From: Paul Cockshott (clyder@GN.APC.ORG)
Date: Mon Jan 05 2004 - 18:48:29 EST
Paul Bullock wrote: > > Paul C response to DY's statement seems to me to be strange indeed. Is PC > stating that 'globalisation' ( whatever this is.......a more amorphous > notion one would find hard to find!) has somehow abolished monopoly? Clearly > then various EU / US state agencies are barking up wrong trees! quite apart > from the serious disappointment in their careers that so many writers and > 'economic' investigators will now suffer at the hands of PC's discovery! > What is actually clear is that relatively few producers/corporations in the > world, lets say 300, headquartered in very few states lets say 10, but > mostly in the US, have a monopoly ( in the sensible sense of over 25% of the > market ( UK Competition regs)), and that this 'monopoly' allows huge profits > which are in part are used to provide payments to sections of the work force > to ensure loyalty and stability to the system. > Limited monopolies exist in patented products, particularly in things like software, pharmaceuticals and recordings. These products are sold above their marginal value of production. In addition ground rent also provides a monopoly factor in the oil industry. I am very skeptical of the proposition that the operation of the law of value is currently seriously disturbed by monopoly. The data we published in last years CJE for the US economy shows that monopoly where it does occur acts only to partially offset the effects of high organic compostions of capital and ensure that industries like oil, gas and electricity earn only slightly less than the average rate of profit - rather than much less - which one would anticipate on the basis of their organic composition.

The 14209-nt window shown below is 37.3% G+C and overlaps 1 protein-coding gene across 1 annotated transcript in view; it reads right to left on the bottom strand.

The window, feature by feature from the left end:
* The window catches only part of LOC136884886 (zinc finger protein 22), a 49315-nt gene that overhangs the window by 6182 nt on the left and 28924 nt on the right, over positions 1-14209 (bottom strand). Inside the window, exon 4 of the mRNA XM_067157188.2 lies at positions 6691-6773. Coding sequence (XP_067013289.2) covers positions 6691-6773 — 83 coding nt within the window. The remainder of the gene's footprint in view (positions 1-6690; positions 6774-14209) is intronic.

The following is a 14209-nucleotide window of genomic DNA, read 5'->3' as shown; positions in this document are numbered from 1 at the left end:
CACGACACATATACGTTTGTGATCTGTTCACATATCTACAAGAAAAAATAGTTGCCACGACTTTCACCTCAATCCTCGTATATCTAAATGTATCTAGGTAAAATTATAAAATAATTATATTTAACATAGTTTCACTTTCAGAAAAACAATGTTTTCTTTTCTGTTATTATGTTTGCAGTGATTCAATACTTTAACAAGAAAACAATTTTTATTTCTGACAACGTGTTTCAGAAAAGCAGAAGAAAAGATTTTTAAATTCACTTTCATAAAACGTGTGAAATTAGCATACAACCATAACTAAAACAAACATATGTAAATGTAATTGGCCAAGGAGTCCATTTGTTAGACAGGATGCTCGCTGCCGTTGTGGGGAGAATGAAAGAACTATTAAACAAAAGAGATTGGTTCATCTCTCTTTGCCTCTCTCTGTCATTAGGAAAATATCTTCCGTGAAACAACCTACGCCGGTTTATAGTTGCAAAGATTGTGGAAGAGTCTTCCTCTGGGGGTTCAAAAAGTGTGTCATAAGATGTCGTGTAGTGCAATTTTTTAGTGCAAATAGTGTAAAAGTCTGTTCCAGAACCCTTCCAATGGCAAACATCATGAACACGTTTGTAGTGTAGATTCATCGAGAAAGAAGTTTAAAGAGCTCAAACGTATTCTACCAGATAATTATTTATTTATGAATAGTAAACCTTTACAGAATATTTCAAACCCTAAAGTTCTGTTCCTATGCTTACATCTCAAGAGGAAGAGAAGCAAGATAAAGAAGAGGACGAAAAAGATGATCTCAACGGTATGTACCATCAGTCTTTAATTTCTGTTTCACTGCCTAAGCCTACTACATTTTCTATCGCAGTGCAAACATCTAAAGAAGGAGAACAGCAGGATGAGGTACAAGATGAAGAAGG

This archive was generated by hypermail 2.1.5 : Tue Jan 06 2004 - 00:00:01 EST